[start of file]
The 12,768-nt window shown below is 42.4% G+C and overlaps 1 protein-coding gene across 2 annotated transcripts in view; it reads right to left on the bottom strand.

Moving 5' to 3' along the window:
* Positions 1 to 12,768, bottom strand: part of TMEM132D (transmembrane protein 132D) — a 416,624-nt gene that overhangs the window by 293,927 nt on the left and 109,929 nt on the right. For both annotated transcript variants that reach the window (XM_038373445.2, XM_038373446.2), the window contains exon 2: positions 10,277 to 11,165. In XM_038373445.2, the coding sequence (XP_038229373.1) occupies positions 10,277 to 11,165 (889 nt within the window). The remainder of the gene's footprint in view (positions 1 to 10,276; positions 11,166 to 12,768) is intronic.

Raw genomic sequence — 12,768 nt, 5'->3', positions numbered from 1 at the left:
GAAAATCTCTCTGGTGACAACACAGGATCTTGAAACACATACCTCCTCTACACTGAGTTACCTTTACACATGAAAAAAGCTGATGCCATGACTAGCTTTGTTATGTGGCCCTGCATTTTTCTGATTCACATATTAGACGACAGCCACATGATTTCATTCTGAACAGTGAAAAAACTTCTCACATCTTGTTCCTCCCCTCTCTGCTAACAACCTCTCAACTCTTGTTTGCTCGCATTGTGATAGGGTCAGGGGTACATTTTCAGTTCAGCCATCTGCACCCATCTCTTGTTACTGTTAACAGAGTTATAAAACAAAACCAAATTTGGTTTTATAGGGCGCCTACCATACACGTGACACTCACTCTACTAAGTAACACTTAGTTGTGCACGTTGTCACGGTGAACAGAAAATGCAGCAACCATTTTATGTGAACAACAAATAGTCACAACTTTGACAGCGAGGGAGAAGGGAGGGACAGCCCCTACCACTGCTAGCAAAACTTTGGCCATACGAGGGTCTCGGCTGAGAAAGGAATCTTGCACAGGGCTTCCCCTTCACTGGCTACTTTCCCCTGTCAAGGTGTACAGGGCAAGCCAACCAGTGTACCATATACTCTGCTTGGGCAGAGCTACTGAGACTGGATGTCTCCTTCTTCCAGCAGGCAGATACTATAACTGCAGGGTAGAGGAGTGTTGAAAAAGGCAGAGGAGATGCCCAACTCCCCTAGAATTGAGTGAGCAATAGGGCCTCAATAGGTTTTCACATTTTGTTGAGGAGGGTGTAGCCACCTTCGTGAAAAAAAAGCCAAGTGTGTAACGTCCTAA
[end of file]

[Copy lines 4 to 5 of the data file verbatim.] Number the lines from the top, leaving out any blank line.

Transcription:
Raw genomic sequence — 12,768 nt, 5'->3', positions numbered from 1 at the left:
GAAAATCTCTCTGGTGACAACACAGGATCTTGAAACACATACCTCCTCTACACTGAGTTACCTTTACACATGAAAAAAGCTGATGCCATGACTAGCTTTGTTATGTGGCCCTGCATTTTTCTGATTCACATATTAGACGACAGCCACATGATTTCATTCTGAACAGTGAAAAAACTTCTCACATCTTGTTCCTCCCCTCTCTGCTAACAACCTCTCAACTCTTGTTTGCTCGCATTGTGATAGGGTCAGGGGTACATTTTCAGTTCAGCCATCTGCACCCATCTCTTGTTACTGTTAACAGAGTTATAAAACAAAACCAAATTTGGTTTTATAGGGCGCCTACCATACACGTGACACTCACTCTACTAAGTAACACTTAGTTGTGCACGTTGTCACGGTGAACAGAAAATGCAGCAACCATTTTATGTGAACAACAAATAGTCACAACTTTGACAGCGAGGGAGAAGGGAGGGACAGCCCCTACCACTGCTAGCAAAACTTTGGCCATACGAGGGTCTCGGCTGAGAAAGGAATCTTGCACAGGGCTTCCCCTTCACTGGCTACTTTCCCCTGTCAAGGTGTACAGGGCAAGCCAACCAGTGTACCATATACTCTGCTTGGGCAGAGCTACTGAGACTGGATGTCTCCTTCTTCCAGCAGGCAGATACTATAACTGCAGGGTAGAGGAGTGTTGAAAAAGGCAGAGGAGATGCCCAACTCCCCTAGAATTGAGTGAGCAATAGGGCCTCAATAGGTTTTCACATTTTGTTGAGGAGGGTGTAGCCACCTTCGTGAAAAAAAAGCCAAGTGTGTAACGTCCTAA